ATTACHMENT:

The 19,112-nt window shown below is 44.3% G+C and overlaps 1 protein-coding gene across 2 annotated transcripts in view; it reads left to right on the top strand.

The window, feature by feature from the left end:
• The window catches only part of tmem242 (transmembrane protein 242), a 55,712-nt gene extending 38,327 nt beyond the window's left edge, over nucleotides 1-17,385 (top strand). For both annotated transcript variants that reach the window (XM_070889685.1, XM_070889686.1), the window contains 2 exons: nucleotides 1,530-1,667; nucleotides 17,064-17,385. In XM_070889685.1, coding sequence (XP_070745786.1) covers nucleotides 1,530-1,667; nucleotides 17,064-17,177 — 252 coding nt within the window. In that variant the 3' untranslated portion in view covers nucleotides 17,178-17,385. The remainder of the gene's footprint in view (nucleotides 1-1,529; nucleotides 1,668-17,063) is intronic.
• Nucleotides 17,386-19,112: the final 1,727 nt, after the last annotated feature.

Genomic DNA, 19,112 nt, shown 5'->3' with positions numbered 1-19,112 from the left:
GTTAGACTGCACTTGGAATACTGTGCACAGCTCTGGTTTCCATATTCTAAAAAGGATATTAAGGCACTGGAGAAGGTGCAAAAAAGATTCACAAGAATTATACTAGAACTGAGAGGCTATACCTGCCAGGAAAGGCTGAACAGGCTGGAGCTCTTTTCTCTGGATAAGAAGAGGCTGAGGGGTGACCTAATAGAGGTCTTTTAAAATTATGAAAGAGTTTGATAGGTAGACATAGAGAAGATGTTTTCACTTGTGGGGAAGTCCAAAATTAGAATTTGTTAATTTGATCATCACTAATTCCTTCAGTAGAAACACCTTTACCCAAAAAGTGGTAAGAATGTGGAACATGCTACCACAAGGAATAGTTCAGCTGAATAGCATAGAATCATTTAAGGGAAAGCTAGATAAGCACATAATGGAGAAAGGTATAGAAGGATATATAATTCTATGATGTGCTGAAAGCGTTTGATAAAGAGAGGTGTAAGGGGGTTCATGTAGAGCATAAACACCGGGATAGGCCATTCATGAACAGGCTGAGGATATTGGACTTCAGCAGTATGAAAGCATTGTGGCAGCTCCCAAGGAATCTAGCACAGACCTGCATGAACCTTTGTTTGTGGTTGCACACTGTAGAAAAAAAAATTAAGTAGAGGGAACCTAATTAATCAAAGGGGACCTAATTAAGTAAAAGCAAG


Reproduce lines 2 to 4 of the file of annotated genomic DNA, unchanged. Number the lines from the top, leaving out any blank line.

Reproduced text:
The window, feature by feature from the left end:
• The window catches only part of tmem242 (transmembrane protein 242), a 55,712-nt gene extending 38,327 nt beyond the window's left edge, over nucleotides 1-17,385 (top strand). For both annotated transcript variants that reach the window (XM_070889685.1, XM_070889686.1), the window contains 2 exons: nucleotides 1,530-1,667; nucleotides 17,064-17,385. In XM_070889685.1, coding sequence (XP_070745786.1) covers nucleotides 1,530-1,667; nucleotides 17,064-17,177 — 252 coding nt within the window. In that variant the 3' untranslated portion in view covers nucleotides 17,178-17,385. The remainder of the gene's footprint in view (nucleotides 1-1,529; nucleotides 1,668-17,063) is intronic.
• Nucleotides 17,386-19,112: the final 1,727 nt, after the last annotated feature.